While acknowledging that Steven Smith, David Warner and Cameron Bancroft had made “serious mistakes” by ball-tampering in South Africa, the Australian Cricketers Association has questioned the process followed by Cricket Australia in arriving at the sanctions for the players, and whether the severity of the punishments was befitting of the offence.
Smith and Warner were banned from international cricket for 12 months by Cricket Australia, and Bancroft for nine. Smith and Bancroft were also banned from leadership positions in Australian cricket for a further 12 months after the end of their ban, while Warner was banned from captaincy positions for life.
The ACA said in its statement that while it was right for the players’ mistakes to be sanctioned, there were “a number of glaring and clear anomalies in the process to date which causes the ACA to query the severity and proportionality of the proposed sanctions.”
They were as follows:
The grading and sanctions proposed are considerably higher than the ICC’s grading and sanctions.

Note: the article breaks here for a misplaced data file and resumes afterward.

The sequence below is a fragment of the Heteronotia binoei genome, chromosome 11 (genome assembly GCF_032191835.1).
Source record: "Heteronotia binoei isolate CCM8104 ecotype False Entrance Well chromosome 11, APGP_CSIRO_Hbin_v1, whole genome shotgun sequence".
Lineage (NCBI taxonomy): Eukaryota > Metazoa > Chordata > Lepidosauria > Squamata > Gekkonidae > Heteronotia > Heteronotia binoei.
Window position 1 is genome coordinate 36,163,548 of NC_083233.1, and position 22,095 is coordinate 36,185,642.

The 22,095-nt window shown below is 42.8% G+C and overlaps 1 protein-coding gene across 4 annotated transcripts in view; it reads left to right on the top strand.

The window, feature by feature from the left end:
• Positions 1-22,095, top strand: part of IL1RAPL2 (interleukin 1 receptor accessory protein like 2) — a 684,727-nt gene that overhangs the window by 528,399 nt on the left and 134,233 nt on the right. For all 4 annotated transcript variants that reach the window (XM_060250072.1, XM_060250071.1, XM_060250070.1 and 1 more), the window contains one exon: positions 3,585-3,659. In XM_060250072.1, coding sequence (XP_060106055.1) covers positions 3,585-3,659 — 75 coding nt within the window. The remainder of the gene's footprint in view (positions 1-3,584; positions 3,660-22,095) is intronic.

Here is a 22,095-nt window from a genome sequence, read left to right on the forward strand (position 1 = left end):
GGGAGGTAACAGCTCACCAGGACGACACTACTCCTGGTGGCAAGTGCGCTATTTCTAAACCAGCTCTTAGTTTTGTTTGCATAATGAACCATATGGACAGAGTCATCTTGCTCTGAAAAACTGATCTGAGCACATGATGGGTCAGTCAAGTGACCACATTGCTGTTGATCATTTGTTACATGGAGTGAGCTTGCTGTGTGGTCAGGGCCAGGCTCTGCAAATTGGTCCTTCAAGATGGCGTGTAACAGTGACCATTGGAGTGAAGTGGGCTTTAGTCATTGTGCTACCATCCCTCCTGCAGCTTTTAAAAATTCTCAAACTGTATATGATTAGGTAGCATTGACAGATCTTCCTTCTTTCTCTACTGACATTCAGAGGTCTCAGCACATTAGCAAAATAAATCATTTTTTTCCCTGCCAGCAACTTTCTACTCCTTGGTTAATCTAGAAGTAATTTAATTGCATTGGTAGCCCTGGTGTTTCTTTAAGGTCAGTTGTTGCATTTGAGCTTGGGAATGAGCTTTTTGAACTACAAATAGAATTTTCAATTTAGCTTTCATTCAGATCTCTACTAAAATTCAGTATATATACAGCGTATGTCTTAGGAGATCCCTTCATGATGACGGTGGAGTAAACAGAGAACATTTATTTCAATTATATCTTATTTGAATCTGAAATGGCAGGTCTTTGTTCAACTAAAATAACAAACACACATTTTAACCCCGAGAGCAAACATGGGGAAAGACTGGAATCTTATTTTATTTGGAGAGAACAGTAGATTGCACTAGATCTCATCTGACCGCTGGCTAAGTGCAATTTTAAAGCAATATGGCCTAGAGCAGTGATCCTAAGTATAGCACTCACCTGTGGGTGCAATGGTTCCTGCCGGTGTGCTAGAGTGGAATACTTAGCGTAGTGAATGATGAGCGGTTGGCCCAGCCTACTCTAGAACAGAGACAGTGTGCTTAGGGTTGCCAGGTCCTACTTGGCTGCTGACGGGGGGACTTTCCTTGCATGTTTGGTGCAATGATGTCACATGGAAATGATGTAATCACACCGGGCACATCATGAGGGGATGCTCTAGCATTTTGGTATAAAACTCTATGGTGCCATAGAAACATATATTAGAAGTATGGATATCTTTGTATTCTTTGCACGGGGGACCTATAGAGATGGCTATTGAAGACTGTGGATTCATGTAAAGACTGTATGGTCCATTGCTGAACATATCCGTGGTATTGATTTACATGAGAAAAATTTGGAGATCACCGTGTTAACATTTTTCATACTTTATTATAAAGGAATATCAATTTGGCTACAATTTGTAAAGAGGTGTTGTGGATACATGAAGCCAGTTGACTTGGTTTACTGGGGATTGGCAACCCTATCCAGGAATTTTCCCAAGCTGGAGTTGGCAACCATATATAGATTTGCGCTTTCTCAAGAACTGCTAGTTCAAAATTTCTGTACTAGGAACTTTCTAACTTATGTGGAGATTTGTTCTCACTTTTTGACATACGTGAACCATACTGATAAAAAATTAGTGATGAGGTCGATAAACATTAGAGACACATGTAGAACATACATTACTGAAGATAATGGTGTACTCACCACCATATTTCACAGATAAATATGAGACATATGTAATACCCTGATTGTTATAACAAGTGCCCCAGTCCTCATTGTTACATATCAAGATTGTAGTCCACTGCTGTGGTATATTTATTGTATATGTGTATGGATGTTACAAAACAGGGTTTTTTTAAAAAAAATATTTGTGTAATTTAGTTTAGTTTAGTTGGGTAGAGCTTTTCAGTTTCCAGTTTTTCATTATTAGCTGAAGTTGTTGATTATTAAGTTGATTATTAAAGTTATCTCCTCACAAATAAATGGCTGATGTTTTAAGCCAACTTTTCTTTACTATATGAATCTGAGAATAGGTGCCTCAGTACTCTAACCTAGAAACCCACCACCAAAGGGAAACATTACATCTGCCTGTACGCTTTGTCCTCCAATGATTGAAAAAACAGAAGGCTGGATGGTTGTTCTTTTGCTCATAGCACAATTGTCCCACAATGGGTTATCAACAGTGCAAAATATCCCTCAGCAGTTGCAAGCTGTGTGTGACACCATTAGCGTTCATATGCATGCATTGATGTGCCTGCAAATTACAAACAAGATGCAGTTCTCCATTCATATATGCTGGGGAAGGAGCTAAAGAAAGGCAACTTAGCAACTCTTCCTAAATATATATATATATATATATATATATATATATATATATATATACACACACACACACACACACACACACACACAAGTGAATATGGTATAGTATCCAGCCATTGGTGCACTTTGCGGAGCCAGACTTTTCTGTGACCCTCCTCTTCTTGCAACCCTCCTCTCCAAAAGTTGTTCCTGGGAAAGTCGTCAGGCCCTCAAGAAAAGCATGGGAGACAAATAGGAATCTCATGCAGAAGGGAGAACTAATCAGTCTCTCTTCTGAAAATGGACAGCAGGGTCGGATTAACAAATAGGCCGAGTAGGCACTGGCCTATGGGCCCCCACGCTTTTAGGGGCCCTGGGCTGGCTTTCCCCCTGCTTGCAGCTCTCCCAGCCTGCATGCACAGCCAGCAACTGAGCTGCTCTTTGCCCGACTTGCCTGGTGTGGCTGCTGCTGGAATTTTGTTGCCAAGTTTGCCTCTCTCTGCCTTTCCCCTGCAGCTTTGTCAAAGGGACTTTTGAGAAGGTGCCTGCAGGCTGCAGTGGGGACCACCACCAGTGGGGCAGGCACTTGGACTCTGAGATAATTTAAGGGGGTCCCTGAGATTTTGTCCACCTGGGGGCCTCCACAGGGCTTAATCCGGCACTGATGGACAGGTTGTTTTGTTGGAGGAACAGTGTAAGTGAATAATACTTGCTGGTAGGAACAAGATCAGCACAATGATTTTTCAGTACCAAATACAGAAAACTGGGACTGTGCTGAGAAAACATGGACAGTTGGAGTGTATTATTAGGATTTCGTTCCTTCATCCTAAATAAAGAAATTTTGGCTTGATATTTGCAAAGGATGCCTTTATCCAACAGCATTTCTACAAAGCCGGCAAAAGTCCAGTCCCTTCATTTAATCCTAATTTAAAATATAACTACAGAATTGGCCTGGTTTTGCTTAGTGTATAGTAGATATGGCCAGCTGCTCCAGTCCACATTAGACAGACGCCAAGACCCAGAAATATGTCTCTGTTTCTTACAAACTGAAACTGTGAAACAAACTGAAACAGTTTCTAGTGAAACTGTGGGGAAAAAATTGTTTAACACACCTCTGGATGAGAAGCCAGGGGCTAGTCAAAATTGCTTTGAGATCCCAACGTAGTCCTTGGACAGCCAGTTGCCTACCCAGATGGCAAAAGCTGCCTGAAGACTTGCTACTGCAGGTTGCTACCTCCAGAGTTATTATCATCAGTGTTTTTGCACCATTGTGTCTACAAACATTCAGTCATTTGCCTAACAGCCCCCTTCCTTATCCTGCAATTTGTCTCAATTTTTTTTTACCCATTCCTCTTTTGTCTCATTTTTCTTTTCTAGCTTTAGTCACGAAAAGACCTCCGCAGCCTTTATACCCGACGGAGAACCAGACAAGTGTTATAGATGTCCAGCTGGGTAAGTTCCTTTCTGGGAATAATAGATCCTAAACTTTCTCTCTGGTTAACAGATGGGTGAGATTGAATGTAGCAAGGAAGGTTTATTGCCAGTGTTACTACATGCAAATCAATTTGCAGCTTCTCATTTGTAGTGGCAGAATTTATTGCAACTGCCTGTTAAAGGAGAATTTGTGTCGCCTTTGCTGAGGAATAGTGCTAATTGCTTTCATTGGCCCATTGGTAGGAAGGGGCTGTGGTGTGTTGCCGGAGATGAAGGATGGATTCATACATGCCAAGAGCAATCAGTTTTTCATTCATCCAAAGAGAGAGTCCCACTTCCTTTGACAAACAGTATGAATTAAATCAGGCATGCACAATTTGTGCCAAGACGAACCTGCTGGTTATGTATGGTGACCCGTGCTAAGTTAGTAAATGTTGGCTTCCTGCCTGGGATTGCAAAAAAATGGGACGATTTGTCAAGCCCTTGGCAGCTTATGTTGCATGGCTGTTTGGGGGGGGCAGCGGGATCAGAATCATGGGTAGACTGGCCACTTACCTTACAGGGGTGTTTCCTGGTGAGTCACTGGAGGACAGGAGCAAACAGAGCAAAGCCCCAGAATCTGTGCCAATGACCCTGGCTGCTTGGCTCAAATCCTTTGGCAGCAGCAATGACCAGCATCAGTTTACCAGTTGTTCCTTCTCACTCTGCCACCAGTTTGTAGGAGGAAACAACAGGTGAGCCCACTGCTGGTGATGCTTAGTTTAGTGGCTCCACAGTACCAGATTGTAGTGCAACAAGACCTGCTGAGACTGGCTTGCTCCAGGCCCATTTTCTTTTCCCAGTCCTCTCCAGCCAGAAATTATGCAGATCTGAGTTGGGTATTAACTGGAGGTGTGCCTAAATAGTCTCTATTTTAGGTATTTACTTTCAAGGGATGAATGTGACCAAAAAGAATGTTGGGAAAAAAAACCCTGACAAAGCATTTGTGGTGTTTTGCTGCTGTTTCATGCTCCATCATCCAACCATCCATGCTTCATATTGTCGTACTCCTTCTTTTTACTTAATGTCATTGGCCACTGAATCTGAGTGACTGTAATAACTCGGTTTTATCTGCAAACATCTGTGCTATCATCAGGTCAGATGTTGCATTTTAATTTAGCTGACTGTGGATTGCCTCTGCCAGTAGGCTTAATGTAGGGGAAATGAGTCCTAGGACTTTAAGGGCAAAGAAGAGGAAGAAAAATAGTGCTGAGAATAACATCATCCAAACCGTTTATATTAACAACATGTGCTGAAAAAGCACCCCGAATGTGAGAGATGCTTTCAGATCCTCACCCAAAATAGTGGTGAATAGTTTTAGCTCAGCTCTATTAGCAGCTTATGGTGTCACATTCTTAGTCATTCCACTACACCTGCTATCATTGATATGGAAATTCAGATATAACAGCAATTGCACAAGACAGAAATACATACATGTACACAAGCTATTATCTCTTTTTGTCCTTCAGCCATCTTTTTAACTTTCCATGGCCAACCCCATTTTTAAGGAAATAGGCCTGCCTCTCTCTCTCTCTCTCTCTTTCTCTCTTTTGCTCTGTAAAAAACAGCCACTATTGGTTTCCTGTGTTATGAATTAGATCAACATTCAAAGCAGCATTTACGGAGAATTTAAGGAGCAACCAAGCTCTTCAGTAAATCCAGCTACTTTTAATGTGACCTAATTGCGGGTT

The disproportion between the proposed sanctions and those previously handed down in world cricket for ‘changing the condition of the ball’ – including by Captains of international teams applying artificial substances
The activation of CA’s Board as a deliberative body on the proposed sanctions
That public statements by CA to date have not referenced consideration of contextual factors including the environment in South Africa during the series and the impacts on individual players
The rush to place players before the world’s media last Saturday night without the benefit of considered and coherent advice
The ACA said that it would continue to provide welfare and legal support to the players.
Smith, Warner and Bancroft will have the right to challenge CA’s verdicts and also the duration of their penalties via a CA code of behaviour hearing with an independent commissioner, who can also choose whether the hearing is public or private. Players at the hearing will be permitted to call as many witnesses as they like, and also to have legal representation.